In military-ruled Burma's Karen state, tradition and a male-dominated social order have long guaranteed men the role of village chiefs. But this order is crumbling in the country's eastern region, giving rise to the new phenomenon of women village chiefs.
'More Karen women are taking on leadership roles in villages, but this is not recognised,' said Blooming Night Zan, joint secretary of the Karen Women's Organisation (KWO), a group with over 49,000 members championing the cause of Karen women. 'The responsibility that they are taking on needs to be appreciated.'
This trend adds another dimension to the way women of the Karen ethnic community have been viewed in an area torn apart by conflict, she revealed in an interview in this northern Thai city. 'Due to the conflict, people only think of women as victims. But we are now seeing that they have also being taking on leadership roles that are very challenging.'
'This role requires a lot of courage for they are dealing with the Burmese army,' Blooming Night Zan added. 'But Karen villagers themselves are surprised by the emergence of women as leaders in their midst.'
It is a view echoed in a just-released report, which chronicles this gender shift in an area that has witnessed Asia's longest separatist conflict since rebels of the Karen ethnic minority launched a military campaign against the Burmese state in 1949.
This ethnic conflict, one of the many in Burma, also known as Myanmar, erupted a year after the country gained independence from British colonialism.
'After the fall of the Karen Headquarters in 1995 and subsequent loss of large Karen territory, the (Burmese) army's presence spread further into lowland areas close to the Thai border, and more villages in these areas began appointing women village chiefs,' revealed the 105-page report published by the KWO.
The women were stepping into the vacuum that was being formed as more Karen men fled their villages to join the Karen resistance or avoided taking on their traditional leadership roles out of fear of persecution.
'As (the Burmese) army's persecution of male village chiefs became more intense, fewer men were willing to risk their lives in this position, and women were increasingly asked to be chiefs,' added the report entitled ‘Walking Amongst Sharp Knives'.
But the testimonies in the report also reveal that being village leaders has brought mixed fortunes for the women leaders, whose ages range from 25 to 82 years. Some of them have been local leaders since the 1980s, when the Burmese military escalated its fight against the Karen resistance.
'My family and some other villagers don't want me to be leader, but I chose to do it because I am thinking about the future of my community,' said one woman village chief who was among those the KWO publication describes as displaying 'a remarkable degree of strength and determination to protect the rights of their communities, regardless of all the risks and personal sacrifices.'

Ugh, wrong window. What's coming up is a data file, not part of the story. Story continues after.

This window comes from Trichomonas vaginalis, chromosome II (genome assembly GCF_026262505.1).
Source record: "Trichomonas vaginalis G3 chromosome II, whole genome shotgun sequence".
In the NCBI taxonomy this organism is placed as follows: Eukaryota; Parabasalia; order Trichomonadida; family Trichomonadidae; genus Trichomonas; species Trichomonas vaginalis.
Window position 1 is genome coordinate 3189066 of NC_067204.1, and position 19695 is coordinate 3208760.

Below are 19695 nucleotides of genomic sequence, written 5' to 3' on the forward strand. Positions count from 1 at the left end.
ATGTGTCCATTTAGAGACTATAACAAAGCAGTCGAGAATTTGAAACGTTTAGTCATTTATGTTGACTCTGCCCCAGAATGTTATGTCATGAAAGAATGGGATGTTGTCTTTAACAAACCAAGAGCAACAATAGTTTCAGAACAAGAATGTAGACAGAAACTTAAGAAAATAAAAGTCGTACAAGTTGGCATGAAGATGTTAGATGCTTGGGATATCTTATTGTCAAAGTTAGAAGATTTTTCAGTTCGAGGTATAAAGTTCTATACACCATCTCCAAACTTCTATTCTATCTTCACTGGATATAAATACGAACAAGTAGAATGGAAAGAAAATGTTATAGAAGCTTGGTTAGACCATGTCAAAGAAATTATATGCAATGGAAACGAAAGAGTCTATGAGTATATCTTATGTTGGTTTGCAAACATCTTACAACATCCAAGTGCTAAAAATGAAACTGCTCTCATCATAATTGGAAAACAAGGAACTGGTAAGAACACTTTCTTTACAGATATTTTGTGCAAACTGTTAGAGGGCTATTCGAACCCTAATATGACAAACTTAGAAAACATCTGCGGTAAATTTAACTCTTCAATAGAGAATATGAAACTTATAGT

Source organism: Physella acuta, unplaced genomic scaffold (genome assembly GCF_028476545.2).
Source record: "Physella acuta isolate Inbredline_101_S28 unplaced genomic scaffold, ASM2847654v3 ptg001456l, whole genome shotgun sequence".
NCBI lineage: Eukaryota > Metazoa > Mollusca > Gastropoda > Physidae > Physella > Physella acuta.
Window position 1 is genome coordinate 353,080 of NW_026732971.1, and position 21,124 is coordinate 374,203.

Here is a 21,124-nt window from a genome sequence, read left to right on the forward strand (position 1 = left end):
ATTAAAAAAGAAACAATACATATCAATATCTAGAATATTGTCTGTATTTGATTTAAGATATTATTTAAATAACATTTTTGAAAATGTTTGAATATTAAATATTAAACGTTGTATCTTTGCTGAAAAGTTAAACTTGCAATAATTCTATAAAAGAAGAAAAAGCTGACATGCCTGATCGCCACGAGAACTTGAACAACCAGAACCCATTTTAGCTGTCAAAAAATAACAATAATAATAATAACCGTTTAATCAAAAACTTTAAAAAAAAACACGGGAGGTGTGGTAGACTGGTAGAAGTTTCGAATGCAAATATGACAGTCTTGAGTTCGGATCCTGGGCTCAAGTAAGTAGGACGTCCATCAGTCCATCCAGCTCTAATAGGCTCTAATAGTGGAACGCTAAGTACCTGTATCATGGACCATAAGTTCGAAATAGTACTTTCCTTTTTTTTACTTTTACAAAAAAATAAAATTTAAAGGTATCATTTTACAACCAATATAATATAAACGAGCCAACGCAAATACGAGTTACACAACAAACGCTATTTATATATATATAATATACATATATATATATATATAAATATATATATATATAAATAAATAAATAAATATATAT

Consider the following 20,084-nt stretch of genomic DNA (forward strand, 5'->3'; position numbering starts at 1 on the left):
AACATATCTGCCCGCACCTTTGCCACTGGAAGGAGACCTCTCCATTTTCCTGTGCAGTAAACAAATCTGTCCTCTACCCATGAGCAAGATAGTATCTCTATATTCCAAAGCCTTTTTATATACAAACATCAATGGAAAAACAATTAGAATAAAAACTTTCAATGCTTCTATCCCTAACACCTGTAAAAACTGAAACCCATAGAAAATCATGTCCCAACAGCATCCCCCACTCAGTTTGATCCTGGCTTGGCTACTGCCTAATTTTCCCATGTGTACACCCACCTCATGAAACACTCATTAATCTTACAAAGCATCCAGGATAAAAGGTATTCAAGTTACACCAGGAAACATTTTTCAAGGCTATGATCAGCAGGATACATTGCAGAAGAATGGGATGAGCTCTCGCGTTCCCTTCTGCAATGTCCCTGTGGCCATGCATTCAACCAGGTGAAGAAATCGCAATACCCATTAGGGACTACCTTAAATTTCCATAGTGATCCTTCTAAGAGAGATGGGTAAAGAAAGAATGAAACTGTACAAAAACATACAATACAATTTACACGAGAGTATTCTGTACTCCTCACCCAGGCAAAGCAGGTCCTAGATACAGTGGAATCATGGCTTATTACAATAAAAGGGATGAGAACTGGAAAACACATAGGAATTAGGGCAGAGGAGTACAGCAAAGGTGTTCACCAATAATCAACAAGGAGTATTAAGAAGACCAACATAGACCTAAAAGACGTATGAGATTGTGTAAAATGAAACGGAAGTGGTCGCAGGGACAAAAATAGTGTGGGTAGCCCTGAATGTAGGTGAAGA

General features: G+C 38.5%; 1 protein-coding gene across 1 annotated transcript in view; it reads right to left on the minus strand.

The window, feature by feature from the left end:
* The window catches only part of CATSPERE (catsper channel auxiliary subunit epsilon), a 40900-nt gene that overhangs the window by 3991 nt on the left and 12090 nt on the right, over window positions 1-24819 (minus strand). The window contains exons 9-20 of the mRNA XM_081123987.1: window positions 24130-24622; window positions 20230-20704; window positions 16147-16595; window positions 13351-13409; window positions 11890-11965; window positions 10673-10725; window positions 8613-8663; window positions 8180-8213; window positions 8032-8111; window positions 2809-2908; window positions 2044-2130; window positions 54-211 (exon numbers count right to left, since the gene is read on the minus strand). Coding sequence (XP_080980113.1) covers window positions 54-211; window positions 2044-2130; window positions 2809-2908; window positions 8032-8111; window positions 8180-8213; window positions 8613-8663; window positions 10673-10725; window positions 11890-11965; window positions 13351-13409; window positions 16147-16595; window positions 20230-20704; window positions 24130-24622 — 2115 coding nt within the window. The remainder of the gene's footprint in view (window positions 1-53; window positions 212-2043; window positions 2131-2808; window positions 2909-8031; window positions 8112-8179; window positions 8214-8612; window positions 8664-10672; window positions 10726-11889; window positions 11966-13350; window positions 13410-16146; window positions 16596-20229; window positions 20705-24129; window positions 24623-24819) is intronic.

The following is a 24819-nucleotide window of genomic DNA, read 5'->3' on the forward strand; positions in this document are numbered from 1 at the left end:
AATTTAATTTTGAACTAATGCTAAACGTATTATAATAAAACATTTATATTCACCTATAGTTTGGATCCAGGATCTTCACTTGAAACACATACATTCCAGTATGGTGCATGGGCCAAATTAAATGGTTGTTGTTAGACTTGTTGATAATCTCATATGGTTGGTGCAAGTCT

Another said: 'I became the village chief in 1985 and I have served for 20 years. The community here likes me very much because I fight for the villagers.'
But being the head of a community also invites abuse from the Burmese military, known for gross human rights violations that range from extortion, forced labour, portering and torture to extrajudicial killings. 'They started to beat and torture me. They beat me on the chest, then tied me up and beat me with a bamboo stick until the stick broke. I was then shoved into a dark room and left for two days. I felt incredible pain through my body,' revealed one of the 95 women chiefs interviewed in the report.
'When I was village chief and was forced to be a porter, they tied me up with ropes at night and pulled me from this side to the other. I could not endure the torture anymore and they raped me,' another woman confides, talking of a trend where 'most women village chiefs were raped' by the Burmese military or forced to supply ‘comfort women' for the troops.
Despite the abuse they suffer, these women are not suffering in silence, as has been the case with men when confronted by the Burmese military. Their display of anger — which has often included shouting back at Burmese troops — has also been noted in the region home to the Shan ethnic minority, which has faced similar abuse due to another decades-long separatist conflict.
'Women in these situations resist more strongly to help their community,' said Charm Tong, a founder member of the Shan Women's Action Network (SWAN), a group of Shan women in exile championing the rights of their community. 'They show a lot of bravery talking back to the soldiers as a way of protecting their people.'
This is the result of so many years of conflict including in areas like the Shan state, where the Burmese army has pursued a 'scorched earth policy,' Charm Tong told IPS. 'It has resulted in a departure from the traditional roles expected of women, who are often brought up in a passive way.'
KWO's latest report is the third publication that highlights the fate of women in a conflict that, together with conflicts faced by the Shan and Karenni ethnic minorities in their respective homelands, has seen over 3,500 villages destroyed in the past 15 years.
The scale of the levelling of these villages, which exceeds the number documented in Darfur, Sudan, has prompted calls by the KWO and other human rights groups for the U.N. Security Council to establish a war crimes commission to inquire into these 'crimes against humanity.'
The north and eastern corner of Burma, close to the country's borders with Thailand and China, is also home to some 500,000 internally displaced people. Among them are girls and women who have been raped by members of Burma's military as a weapon of war, a trend that SWAN documented in a disturbing 2002 report called ‘Licence to Rape'.